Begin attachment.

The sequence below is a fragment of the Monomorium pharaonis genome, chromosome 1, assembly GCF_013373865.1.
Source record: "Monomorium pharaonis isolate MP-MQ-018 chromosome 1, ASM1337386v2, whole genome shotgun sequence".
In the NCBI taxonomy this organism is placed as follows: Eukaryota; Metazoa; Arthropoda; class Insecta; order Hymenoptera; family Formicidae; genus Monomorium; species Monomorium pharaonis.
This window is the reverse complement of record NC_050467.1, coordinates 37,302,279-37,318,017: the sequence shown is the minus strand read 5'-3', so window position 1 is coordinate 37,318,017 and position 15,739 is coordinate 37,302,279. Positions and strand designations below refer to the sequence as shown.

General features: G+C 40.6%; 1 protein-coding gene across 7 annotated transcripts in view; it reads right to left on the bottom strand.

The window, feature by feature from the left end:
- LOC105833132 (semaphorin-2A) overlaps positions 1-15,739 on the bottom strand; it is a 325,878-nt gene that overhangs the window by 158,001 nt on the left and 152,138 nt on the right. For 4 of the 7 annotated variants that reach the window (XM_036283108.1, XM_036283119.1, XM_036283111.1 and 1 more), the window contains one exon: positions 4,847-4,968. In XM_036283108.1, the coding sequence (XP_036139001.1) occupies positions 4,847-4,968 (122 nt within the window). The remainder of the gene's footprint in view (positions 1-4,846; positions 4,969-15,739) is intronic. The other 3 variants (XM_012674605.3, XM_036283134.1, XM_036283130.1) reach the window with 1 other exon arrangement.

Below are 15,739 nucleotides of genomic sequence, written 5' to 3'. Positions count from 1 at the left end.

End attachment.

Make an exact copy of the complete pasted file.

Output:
The sequence below is a fragment of the Monomorium pharaonis genome, chromosome 1, assembly GCF_013373865.1.
Source record: "Monomorium pharaonis isolate MP-MQ-018 chromosome 1, ASM1337386v2, whole genome shotgun sequence".
In the NCBI taxonomy this organism is placed as follows: Eukaryota; Metazoa; Arthropoda; class Insecta; order Hymenoptera; family Formicidae; genus Monomorium; species Monomorium pharaonis.
This window is the reverse complement of record NC_050467.1, coordinates 37,302,279-37,318,017: the sequence shown is the minus strand read 5'-3', so window position 1 is coordinate 37,318,017 and position 15,739 is coordinate 37,302,279. Positions and strand designations below refer to the sequence as shown.

General features: G+C 40.6%; 1 protein-coding gene across 7 annotated transcripts in view; it reads right to left on the bottom strand.

The window, feature by feature from the left end:
- LOC105833132 (semaphorin-2A) overlaps positions 1-15,739 on the bottom strand; it is a 325,878-nt gene that overhangs the window by 158,001 nt on the left and 152,138 nt on the right. For 4 of the 7 annotated variants that reach the window (XM_036283108.1, XM_036283119.1, XM_036283111.1 and 1 more), the window contains one exon: positions 4,847-4,968. In XM_036283108.1, the coding sequence (XP_036139001.1) occupies positions 4,847-4,968 (122 nt within the window). The remainder of the gene's footprint in view (positions 1-4,846; positions 4,969-15,739) is intronic. The other 3 variants (XM_012674605.3, XM_036283134.1, XM_036283130.1) reach the window with 1 other exon arrangement.

Below are 15,739 nucleotides of genomic sequence, written 5' to 3'. Positions count from 1 at the left end.